Of lost monkeys and broken vehicles

Part 1
  • Paris Gare de Lyon train station July 30th 1920 (old calendar)/August 12th (new calendar)

    Eleutherios Venizelos, prime minister of Greece was on his way to Marseilles. In Marseilles a Royal Hellenic Navy warship was waiting to bring back the prime minister in Greece. Venizelos was, not without justification, proud of himself. Just two days before at Sevres he had signed on behalf of Greece the peace treaty between the allies and the Ottoman empire assigning Eastern Thrace to Greece and giving it control of Smyrna and its hinterland with a referendum for its annexation to Greece to follow in 5 years time. He had no doubt what would be the results of the referendum when it took place. When he had first become prime minister back in October 1910 Greece was 63,211 square km, regularly threatened by Turkey and ignored by everyone else. Now it was 150,176 square km and as soon as Smyrna would be formally annexed would reach 168,038 square km. But far more importantly than the territory itself, now Greece was a fast modernizing country, one of the victors of the Great war and had brought most Greeks within the borders of the kingdom.

    Lieutenants Apostolos Tserepis and George Kyriakis, waiting for the prime minister in the station were of a rather different opinion. Both staunch royalists that had been cashiered from the navy and the army respectively, when the tyrant returned on the bayonets of the Senegalese to evict the king, they where determined to save Greece from Venizelos once and for all. The treaty signed at Sevres mattered not. What mattered was for Venizelos to be gone. As soon as Venizelos showed up they opened up with revolvers firing over 10 shots against the prime minister. Thankfully only a single bullet lightly wounded Venizelos in the shoulder. In February 1921 French courts would condemn the two former officers to 5 years in prison each, with prince Christopher of Greece covering their legal expenses. Two years later, at the behest of Venizelos they would receive a pardon and released from prison. Tserepis would become manager of prince Christopher's estates and die aged 92 in 1980. Kyriakis would end life broadcasting German propaganda in WW2, starting his broadcasts every time with "Dear Greek listeners, Greece freed in 1821 was struggling since 1915 against Anglo-French tyranny. Remember the crimes of Sarrail's hordes in Macedonia. Remember...". He would be executed for treason after the war. [1]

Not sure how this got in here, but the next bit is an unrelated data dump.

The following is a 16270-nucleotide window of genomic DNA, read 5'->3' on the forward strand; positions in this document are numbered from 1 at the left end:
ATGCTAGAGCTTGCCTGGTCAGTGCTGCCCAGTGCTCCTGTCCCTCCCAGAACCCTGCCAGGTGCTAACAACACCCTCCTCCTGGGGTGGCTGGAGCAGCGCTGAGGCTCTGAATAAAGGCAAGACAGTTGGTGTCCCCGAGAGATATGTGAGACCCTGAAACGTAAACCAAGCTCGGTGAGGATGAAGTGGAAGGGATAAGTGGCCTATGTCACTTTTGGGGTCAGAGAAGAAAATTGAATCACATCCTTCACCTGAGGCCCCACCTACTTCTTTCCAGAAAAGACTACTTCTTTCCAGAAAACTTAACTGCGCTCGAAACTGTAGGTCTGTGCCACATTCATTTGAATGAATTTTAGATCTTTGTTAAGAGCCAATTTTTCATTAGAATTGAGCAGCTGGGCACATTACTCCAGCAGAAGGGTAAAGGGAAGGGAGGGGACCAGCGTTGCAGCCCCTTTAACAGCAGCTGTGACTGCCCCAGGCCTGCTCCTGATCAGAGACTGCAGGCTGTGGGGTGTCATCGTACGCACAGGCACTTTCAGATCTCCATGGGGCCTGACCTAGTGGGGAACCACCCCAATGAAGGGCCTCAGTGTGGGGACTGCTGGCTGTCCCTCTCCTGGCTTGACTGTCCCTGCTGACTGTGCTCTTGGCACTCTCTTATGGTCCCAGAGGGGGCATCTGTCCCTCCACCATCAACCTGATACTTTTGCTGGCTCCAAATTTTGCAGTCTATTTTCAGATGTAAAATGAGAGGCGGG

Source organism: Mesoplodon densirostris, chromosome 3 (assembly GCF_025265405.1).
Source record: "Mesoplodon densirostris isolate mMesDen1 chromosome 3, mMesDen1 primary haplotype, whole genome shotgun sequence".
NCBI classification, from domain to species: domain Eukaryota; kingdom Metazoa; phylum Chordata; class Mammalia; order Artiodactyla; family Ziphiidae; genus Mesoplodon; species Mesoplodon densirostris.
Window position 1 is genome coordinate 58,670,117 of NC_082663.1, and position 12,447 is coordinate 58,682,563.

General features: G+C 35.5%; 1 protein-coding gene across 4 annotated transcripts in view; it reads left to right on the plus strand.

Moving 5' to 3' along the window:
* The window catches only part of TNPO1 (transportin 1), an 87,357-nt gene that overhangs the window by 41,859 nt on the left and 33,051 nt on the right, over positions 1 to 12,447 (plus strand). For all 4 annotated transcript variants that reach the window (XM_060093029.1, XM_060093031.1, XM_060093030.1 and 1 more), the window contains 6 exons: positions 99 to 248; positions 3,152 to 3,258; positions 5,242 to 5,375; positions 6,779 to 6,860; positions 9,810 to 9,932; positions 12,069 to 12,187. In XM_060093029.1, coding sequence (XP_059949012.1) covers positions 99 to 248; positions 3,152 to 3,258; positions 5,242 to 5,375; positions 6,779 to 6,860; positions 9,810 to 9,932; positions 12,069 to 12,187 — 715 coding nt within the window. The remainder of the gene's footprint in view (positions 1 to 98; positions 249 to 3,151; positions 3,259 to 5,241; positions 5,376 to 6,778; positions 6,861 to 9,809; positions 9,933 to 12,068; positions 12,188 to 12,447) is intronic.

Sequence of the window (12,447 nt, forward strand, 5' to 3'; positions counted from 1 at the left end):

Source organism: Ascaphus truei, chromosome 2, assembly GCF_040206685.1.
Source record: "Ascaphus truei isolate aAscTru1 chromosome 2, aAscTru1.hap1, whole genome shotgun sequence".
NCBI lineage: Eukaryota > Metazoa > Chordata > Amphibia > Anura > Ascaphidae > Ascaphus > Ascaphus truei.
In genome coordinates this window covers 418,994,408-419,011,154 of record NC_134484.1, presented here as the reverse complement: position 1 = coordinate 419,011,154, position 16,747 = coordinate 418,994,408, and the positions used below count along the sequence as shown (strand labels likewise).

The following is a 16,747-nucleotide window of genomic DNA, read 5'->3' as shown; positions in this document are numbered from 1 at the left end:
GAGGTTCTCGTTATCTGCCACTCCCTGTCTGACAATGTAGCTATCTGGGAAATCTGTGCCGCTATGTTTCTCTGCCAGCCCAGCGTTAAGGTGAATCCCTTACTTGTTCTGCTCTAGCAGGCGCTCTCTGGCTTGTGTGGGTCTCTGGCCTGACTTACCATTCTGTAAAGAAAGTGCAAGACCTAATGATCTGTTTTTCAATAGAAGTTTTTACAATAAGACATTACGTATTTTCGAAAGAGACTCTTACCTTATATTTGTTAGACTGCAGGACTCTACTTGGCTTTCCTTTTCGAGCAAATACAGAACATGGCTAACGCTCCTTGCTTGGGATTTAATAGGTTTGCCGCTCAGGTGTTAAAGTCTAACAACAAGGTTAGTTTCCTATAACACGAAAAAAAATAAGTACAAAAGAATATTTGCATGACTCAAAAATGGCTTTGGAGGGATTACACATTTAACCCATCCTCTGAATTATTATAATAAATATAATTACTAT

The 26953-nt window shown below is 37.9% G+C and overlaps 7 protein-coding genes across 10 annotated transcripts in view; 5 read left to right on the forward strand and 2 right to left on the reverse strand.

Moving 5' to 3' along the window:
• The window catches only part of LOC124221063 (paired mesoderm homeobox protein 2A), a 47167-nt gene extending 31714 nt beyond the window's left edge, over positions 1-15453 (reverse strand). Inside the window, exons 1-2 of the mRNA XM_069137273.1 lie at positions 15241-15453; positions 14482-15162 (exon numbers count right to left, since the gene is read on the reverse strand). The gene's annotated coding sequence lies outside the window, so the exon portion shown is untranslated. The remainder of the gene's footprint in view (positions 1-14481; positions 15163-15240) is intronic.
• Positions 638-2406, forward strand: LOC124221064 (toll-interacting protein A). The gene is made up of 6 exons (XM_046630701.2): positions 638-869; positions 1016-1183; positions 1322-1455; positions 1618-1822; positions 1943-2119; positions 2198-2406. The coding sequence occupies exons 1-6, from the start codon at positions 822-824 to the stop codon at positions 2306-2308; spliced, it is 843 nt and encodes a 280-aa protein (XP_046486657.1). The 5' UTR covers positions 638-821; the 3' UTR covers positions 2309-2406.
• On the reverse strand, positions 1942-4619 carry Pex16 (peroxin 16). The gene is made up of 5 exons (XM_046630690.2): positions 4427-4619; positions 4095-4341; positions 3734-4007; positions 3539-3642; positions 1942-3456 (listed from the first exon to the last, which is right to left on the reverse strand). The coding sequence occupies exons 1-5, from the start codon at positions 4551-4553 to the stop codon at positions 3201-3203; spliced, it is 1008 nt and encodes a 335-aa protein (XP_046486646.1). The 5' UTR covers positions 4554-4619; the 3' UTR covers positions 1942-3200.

Athens, July 31st, 1920 (old calendar)/August 13th (new calendar)

    News of the assassination attempt against Venizelos would reach Athens one day late with rumours that Venizelos had been actually killed. In short order mobs of Venizelist partisans gathered, first attacking the offices of monarchist newspapers, as well as these of the communist Risospastis and then the shops and homes of prominent monarchists, before police could put the situation under control. The theater of Marika Kotopouli suffered some damage with her and Ion Dragoumis, in a relationship since 1912 fleeing to their home to the suburb of Kifisia. From there Dragoumis would try to return to Athens to publish an article in his magazine "Political Review" to condemn the assassination attempt against Venizelos. Unfortunately his car would break down outside Marousi on the way to Athens and Dragoumis would manage to get back to Athens only the next day. His article would get published in August 2nd. By then thanks to news that Venizelos had been only lightly wounded things had relatively calmed down, but Dragoumis article would help to further defuse the situation...